Study Finds Consumers Receptive to Smart Grid Concepts When Educated

It’s a generally accepted belief that people tend to be wary of things that are unfamiliar to them, so it would make sense this behavior would extend to the smart grid and smart meters, a relatively new trend in an industry on which most consumers are not educated. A new study found people who aren’t familiar with the smart grid and smart meters tend to like the concepts when informed.

“It is hard to know whether you support something you know little or nothing about, and that is where most people are with regard to smart grid/meters,” said Jack Lloyd, vice president in the energy division at Market Strategies International. “However, as soon as we give them basic information, the concepts sound appealing.”

The 2011 E2 (Energy + Environment) Study, conducted biannually by Market Strategies International, is intended to assess Americans’ attitudes and opinions of a variety of energy-related issues, and the first wave of this study delivered both good and bad news.

“The good news is that a large majority of Americans—after we give them basic information about smart grid and smart meters—say it’s a priority issue and strongly support the implementation of these technologies by utilities,” Lloyd said. “The bad news is that 72 percent of consumers overall admit they know little about the technologies. Less than a quarter of respondents say they fully understand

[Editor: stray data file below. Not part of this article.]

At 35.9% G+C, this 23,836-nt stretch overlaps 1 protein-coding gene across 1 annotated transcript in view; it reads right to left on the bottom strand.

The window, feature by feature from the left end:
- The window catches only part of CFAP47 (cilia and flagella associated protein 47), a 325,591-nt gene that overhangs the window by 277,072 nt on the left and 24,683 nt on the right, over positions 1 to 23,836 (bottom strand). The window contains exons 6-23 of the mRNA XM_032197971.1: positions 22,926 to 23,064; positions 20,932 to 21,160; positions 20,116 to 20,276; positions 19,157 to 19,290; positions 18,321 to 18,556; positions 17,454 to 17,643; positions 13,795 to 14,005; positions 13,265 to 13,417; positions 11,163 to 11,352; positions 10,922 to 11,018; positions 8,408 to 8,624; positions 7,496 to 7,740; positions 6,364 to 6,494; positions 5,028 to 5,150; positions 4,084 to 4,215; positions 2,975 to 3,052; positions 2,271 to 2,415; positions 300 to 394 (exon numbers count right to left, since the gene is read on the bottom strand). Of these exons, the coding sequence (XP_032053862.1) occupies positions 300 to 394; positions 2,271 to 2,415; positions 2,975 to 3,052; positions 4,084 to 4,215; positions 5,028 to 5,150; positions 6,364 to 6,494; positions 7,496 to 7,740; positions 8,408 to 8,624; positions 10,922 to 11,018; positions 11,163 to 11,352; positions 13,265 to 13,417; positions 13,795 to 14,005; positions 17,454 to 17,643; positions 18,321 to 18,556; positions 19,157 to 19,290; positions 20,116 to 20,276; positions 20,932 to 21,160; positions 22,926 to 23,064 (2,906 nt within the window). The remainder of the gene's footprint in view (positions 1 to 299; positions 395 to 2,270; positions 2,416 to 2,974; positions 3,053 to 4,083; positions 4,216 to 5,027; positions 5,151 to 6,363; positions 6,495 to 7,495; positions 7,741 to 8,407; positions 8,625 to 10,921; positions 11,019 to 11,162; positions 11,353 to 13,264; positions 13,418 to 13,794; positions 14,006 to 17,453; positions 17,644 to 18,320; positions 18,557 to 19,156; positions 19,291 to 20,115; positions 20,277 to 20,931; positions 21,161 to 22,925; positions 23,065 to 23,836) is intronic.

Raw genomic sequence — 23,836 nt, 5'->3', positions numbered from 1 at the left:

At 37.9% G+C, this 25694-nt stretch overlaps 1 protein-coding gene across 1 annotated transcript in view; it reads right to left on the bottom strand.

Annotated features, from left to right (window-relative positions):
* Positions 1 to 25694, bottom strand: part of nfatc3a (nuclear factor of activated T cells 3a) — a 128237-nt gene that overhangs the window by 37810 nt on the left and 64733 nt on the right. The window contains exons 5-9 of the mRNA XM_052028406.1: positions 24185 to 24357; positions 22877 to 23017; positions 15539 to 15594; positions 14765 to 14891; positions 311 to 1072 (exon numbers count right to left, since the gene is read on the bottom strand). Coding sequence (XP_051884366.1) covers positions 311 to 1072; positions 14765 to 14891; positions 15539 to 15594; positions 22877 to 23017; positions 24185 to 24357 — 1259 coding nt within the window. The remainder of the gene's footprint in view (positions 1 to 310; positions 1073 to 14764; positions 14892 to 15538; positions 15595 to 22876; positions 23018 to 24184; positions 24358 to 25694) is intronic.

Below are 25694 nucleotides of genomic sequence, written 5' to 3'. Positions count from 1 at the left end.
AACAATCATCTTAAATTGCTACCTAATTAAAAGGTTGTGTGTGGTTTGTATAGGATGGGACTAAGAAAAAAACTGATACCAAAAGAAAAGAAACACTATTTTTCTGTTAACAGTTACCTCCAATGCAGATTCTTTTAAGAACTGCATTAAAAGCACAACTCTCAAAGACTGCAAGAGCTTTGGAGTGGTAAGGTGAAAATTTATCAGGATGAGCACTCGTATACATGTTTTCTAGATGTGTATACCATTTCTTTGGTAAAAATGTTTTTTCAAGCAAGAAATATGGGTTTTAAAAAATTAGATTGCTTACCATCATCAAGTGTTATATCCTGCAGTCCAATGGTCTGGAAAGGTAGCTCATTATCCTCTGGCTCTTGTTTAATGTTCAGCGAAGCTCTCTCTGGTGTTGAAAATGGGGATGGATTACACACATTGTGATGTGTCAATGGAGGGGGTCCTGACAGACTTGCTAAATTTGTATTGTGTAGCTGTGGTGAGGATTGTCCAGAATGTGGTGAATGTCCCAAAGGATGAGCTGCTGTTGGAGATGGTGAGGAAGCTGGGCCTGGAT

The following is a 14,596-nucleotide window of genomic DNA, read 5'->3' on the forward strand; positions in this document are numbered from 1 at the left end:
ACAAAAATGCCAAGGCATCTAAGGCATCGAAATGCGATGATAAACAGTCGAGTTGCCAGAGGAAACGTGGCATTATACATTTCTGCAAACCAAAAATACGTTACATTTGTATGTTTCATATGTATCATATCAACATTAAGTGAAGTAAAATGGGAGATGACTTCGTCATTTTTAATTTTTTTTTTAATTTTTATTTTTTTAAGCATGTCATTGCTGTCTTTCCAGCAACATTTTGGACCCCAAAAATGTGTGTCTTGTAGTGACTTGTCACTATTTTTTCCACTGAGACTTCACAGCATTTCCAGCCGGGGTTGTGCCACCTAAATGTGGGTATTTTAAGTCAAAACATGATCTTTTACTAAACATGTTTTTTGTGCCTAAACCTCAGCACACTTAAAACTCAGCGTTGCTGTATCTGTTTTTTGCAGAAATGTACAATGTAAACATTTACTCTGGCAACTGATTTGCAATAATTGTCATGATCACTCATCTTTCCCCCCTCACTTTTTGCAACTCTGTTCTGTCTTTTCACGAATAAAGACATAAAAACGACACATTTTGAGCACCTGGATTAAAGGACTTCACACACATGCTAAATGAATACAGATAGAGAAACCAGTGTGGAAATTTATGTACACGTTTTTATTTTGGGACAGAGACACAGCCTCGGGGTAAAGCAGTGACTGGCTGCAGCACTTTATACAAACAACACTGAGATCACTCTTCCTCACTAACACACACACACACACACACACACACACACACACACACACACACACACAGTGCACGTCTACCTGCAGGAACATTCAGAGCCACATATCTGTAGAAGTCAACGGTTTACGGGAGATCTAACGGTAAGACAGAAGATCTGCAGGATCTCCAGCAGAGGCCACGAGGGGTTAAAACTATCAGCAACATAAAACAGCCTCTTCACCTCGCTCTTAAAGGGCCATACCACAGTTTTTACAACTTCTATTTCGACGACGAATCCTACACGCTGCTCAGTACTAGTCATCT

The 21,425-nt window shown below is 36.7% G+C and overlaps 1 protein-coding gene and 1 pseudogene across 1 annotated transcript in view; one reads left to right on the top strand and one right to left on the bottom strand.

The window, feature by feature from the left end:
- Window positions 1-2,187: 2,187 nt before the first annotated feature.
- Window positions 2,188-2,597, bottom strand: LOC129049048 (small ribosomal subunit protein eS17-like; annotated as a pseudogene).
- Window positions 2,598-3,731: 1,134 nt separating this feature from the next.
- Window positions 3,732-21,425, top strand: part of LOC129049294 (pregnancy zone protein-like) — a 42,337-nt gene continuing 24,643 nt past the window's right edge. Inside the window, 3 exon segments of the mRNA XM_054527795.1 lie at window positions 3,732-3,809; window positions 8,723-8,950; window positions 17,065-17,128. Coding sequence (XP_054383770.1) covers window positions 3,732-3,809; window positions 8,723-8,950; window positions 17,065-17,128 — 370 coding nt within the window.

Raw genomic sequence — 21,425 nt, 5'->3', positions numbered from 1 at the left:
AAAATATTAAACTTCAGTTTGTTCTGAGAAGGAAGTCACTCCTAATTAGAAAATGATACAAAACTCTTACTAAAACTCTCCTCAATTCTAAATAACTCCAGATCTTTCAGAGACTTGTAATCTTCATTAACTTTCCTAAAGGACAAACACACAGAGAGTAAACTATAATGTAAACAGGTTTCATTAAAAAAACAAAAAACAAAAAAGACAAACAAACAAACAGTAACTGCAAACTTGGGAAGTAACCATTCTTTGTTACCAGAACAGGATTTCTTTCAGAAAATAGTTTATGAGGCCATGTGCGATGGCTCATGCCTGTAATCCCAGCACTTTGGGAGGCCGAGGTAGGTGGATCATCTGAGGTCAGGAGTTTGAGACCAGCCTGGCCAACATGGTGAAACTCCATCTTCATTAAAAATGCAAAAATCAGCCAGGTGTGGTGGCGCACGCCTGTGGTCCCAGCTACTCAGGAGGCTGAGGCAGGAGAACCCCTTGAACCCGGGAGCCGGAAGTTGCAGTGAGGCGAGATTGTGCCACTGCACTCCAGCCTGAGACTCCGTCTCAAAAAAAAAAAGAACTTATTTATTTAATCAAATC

the concept.”

Market Strategies conducted the study in an online, opt-in format, which, according to Lloyd, enabled the firm to present more graphically detailed information than traditional, over-the-phone methods. It also enabled Market Stategies to give respondents a basic understanding of the benefits of the smart grid and smart meters, including the ability to detect system overloads and reroute power automatically, the potential to help consumers save money by keeping them informed of their energy use, and the possibility of time-of-use pricing, which would enable utilities to change rates as demand and costs fluctuate.

According to Lloyd, even though the smart grid and meters have become hotter topics in the media and other outlets, customer awareness has remained flat over the past several years. The findings of the study, where the majority of informed customers support smart grid and meter development, predicts future success for the market.

“Electrical contractors should be investigating opportunities to profit from these new technologies by installing energy management networks that will use the continuous flow of energy consumption and cost information from smart meters to help homeowners and businesses manage energy more efficiently and save money,” he said. “This will likely be a growth area for tech-savvy electrical contractors over the next several decades—new construction and retrofit.”

About the Author

Timothy Johnson

Timothy Johnson is editor—digital for ELECTRICAL CONTRACTOR magazine. Reach him at

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